Game modes are standard fare; the major time-sucker being the world tour, and it’s exactly what you’d be anticipating. You start off in your home area, win various events, and then go to a tournament. Then you progress to choosing from events around the country, then around Europe, and so on and so forth. Nothing jumps out at you as being special – everything functions as it should but it doesn’t do anything spectacular. You level up your players, acquire new ones, unlock kits and boots; we’ve seen it all before.
In this career mode (and of course in the one-off play options) there are various types of match that you’ll encounter. Normal 5-a-side street football is your starting point, with futsal, freestyle, last man standing and panna matches on top. Panna (a Latin term for nutmeg) games are definitely the most interesting, and bring back an aspect of the old FIFA Street’s I loved: gambling with your ability.
Unlike some, I didn’t think the gamebreakers were a cheap gimmick. I enjoyed them because it was always tense when you were trying to decide on the spot whether to gamble the goal you would have by shooting, or attempting to beat the other players and end the game early. That mechanic is obviously gone in the re-imagination of the franchise, but the strategy remains in panna matches. It’s all about how confident you are.
Any points you build up from beats (1 point) or pannas (3 points) are not actually given to you immediately. You have to ‘bank’ them by scoring a goal. This makes for such an exciting game, and will test your resolve as to whether you go for one big total, or play it safe each time. To make matters more tense, if the opposition scores, you lose any unbanked points.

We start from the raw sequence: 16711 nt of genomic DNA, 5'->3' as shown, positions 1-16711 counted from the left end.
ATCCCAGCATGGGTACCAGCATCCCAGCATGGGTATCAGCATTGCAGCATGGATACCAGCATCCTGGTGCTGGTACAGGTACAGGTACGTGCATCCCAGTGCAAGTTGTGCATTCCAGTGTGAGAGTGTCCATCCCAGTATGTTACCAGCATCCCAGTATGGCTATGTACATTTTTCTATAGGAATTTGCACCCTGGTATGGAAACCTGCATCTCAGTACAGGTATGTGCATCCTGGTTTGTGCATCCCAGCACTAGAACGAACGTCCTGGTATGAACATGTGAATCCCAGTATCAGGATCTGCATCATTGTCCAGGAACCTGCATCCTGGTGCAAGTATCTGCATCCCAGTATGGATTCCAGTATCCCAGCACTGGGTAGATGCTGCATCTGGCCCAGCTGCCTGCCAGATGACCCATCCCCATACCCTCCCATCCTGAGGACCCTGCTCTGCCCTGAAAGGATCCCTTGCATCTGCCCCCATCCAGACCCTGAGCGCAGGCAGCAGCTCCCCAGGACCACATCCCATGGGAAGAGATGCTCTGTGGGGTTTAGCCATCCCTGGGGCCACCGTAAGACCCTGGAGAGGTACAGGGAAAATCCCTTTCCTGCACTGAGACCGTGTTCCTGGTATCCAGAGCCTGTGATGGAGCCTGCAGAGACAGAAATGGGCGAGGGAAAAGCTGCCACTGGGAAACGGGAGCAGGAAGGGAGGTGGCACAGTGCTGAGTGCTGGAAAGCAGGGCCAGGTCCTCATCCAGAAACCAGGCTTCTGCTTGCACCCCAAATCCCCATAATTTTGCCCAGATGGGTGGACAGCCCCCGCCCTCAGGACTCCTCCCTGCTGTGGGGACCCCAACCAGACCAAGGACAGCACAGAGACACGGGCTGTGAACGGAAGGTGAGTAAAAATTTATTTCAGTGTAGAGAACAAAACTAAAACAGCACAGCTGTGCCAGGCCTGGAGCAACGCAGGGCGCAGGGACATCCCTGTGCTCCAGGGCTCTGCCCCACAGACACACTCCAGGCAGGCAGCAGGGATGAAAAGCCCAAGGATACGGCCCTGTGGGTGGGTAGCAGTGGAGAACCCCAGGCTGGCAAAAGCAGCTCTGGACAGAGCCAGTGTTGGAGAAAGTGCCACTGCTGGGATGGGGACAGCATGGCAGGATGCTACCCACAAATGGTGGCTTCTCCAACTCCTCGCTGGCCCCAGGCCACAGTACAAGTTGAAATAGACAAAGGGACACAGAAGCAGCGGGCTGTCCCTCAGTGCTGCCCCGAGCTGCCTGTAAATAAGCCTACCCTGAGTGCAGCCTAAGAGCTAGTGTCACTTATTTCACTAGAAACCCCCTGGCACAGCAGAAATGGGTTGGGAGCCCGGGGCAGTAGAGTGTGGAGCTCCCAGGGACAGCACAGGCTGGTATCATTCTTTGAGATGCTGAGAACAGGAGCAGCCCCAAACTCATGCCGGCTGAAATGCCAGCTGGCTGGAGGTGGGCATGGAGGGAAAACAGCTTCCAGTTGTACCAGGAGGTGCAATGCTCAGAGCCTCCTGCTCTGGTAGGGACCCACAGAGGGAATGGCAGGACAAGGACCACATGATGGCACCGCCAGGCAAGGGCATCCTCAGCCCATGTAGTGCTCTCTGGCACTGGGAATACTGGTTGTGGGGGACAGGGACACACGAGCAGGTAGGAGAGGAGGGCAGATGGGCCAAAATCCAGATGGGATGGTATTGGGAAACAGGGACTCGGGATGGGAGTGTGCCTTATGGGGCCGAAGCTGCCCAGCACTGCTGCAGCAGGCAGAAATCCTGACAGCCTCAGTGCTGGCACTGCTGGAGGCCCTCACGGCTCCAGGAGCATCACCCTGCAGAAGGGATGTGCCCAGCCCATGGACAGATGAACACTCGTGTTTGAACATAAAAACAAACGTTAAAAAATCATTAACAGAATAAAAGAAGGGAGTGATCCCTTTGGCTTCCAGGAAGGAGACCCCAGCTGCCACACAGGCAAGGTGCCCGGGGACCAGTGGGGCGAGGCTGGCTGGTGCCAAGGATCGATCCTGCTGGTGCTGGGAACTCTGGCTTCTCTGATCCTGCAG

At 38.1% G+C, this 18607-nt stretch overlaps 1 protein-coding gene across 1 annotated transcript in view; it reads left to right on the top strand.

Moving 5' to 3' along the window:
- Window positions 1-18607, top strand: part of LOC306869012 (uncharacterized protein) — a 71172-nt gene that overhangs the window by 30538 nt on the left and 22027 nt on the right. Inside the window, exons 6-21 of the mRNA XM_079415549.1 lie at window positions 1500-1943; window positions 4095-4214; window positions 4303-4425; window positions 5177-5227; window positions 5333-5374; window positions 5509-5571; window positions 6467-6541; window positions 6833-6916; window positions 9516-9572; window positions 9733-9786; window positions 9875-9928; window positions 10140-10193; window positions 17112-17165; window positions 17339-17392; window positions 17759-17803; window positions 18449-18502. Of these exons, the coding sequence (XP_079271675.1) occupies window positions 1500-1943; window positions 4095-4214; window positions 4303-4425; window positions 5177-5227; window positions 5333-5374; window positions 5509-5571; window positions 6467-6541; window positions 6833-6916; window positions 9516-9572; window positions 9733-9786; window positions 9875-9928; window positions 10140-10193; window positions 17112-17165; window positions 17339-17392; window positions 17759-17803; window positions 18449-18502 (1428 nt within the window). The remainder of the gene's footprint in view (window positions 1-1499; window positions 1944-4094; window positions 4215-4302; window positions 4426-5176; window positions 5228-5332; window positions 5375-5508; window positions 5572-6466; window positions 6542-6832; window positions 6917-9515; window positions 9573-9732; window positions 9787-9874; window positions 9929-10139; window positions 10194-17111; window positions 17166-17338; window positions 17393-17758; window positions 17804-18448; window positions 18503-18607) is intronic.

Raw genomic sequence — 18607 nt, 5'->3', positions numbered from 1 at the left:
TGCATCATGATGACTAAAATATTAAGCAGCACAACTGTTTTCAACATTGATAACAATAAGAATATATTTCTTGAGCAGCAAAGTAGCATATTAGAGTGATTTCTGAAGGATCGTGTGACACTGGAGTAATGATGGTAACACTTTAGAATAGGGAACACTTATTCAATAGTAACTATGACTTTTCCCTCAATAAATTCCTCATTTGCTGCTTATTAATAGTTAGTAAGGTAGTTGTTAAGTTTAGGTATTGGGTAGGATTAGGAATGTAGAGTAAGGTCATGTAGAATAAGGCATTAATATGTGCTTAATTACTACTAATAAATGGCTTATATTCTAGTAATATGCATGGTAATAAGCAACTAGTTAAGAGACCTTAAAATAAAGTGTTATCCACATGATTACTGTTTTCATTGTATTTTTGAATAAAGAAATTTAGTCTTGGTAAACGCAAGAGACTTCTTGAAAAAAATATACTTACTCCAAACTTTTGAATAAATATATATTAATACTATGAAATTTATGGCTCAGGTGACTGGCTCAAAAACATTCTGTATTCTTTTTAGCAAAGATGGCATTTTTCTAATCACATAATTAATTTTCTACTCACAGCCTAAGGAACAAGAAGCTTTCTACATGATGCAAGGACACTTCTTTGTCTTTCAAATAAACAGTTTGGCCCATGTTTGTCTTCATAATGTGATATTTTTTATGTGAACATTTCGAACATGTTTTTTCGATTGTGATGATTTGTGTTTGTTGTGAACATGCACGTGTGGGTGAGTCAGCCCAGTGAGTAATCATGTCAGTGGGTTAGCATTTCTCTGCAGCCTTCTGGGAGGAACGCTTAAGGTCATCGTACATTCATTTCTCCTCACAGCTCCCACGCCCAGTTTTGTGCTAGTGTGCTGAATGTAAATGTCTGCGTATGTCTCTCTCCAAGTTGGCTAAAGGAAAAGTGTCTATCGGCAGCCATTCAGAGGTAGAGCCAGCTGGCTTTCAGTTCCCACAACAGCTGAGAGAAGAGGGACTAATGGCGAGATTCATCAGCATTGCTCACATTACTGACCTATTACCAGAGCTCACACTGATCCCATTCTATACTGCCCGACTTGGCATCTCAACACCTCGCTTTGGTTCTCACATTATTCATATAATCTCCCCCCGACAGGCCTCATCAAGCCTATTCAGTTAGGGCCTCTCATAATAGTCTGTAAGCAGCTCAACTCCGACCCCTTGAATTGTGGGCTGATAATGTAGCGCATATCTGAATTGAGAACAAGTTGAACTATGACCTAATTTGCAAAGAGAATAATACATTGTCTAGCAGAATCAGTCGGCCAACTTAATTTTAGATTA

There are a few minor grievances that can be levelled at FIFA Street though. One of which being that on futsal matches, it seems like the ball is made of metal and the posts are huge magnets, because you seem to hit the woodwork an inordinate number of times. I’ve also noticed that sometimes what is recognised as an own goal can be incorrect. There have been quite a few occasions where the ball has deflected in off a defender, but the striker gets the goal; yet there have been instances where it was a clean strike, but an own goal is signalled. Nothing major, but just a little strange to see.
However, on the whole, FIFA Street is painstakingly polished. The engine has been perfected and there are absolutely no glitches or little pauses in play. Smooth is the only way to describe how the on screen action flows.
The game looks fantastic; it definitely shows that this is based on EA’s extremely polished football engine. Player models are all lifted directly from the main game, and it doesn’t look like many enhancements have been made. The arenas are varied and a pleasure to play in; the majority of them look amazing. The location your match takes place in will depend on the number of players. For example, for a 2-on-2, you may be playing in a small car park, contrasted to an indoor stadium for a futsal tournament. There really isn’t much more to say on the visuals – there won’t be a moment when you think there are issues graphically.